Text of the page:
What’s the message? Relationships & Current Work

I look around, there’s homeless on the left, financially better off on the right, and all around, struggling to get ahead.

What’s happening? What’s right, what’s wrong? Is there a right? Is there a wrong?

It’s hard to keep from being negative and/or running-off­-at-the-mouth about the world’s injustices. Who knows if there is an answer? “Free Will”.

Moving on to things more substantial.


I get joy and a sense of fulfillment when previous clients are interested in more work. But how often do homeowners require building plans, details and permit processing? Once or twice. Small business owners and contractors I’ve known for years, like Stan and Leona Higuchi of Woodstock Builders and Cary Shimamoto of Construction Systems Hawaii are some of my best referral sources.

Current Work

The Floodway project: Forms have been filled out by our trusty structural/civil engineer, the owners got a big relief, and we are assembling required drawings for Zoning Branch review of the Floodway Permit application.

A fee proposal was sent out. The property is in Flood Zone X. Good news except that it is a Slide Lot and required clarification from the Supervisor of the Permit Issuance Branch. Before he responds though, my son, who is cc’d all items of interest since he’s also an architect, says, “go see Civil Engineering Branch”. I do so. He’s younger, knowledgeable, and has good sense.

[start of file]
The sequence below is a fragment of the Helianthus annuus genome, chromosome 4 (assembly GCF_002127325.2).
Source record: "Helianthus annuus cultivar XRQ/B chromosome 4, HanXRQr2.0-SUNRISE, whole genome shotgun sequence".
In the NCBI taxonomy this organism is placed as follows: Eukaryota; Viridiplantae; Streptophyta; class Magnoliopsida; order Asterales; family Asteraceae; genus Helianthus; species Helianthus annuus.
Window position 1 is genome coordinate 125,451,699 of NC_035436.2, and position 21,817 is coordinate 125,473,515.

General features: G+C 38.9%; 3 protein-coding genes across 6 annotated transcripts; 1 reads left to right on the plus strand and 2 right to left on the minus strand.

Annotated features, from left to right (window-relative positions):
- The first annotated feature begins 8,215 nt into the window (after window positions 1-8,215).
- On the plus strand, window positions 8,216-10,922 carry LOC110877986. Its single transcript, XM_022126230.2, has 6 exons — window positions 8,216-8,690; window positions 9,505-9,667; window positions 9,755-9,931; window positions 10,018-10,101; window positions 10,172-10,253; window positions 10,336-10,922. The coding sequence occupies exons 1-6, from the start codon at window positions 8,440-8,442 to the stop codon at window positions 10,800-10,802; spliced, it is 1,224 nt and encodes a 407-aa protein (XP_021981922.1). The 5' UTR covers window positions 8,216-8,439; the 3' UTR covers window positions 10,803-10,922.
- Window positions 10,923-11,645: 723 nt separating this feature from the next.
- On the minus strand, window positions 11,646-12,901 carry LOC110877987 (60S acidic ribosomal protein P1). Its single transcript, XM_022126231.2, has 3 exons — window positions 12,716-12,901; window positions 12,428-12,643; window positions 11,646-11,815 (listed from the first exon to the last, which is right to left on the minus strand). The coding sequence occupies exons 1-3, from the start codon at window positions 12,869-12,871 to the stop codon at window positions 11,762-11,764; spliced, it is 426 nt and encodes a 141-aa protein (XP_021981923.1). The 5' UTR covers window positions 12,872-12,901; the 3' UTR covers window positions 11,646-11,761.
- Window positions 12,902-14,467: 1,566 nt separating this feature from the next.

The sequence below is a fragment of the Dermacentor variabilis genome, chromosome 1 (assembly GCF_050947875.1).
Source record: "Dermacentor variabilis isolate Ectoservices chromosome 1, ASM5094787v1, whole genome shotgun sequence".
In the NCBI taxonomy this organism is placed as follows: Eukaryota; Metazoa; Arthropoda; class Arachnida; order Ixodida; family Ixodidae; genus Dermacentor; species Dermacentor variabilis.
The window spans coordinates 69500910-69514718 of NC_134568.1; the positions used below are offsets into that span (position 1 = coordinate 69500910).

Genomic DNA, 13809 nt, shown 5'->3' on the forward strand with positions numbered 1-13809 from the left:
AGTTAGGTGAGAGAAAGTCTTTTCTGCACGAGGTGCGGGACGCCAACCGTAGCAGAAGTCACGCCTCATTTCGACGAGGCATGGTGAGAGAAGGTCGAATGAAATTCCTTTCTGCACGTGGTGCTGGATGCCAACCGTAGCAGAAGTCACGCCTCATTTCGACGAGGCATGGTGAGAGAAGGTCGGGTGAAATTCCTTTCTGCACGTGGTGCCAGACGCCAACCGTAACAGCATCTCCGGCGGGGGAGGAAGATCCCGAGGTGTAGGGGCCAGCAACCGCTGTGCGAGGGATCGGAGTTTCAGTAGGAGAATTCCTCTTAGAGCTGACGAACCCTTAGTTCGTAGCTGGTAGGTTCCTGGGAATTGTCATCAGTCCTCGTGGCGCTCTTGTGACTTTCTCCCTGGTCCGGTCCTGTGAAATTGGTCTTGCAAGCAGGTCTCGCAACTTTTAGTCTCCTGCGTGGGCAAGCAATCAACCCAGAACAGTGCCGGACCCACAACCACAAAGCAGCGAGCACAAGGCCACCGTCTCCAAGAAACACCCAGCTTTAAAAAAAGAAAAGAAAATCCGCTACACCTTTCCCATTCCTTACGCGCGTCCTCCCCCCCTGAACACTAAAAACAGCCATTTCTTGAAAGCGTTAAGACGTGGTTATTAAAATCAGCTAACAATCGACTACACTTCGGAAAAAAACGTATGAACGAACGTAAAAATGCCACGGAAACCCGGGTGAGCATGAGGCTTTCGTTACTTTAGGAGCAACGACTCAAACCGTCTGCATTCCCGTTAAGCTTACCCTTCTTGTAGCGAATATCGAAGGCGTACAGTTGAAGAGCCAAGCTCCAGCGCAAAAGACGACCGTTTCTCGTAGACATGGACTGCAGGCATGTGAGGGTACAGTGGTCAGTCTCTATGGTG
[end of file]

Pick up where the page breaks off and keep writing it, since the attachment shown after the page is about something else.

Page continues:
I “go see Civil Engineering,” mention the property being a Slide Lot with work planned being new concrete parking pad, and remove and replace the existing driveway.

Answer: a Grading Permit is not required if any retaining walls are less than 36″ high. Good news. Then, I hear back from the Supervisor saying that a Soils Report is required; a building permit application will not be processed without one.

This appeared to be an administrative decision based on recent news about projects with unstable soil conditions causing various problems. This leads to permit processing taking longer and additional fees involved, despite the homeowner assuming all liability.

We submitted another fee proposal; a small, +-$100K project and included a 4-page description of the Scope of Work. This is rare, but thought to provide a level of assurance that comments and concerns would be translated to the actual plans and details for the contractor to follow through with in a timely manner, rather than through Change Orders due to unforeseen circumstances.

Here we sit, looking to provide more hand-drawn designing, drafting and permit processing services to all who care about their home improvement projects.

Featured image by Michael Lee at Unsplash.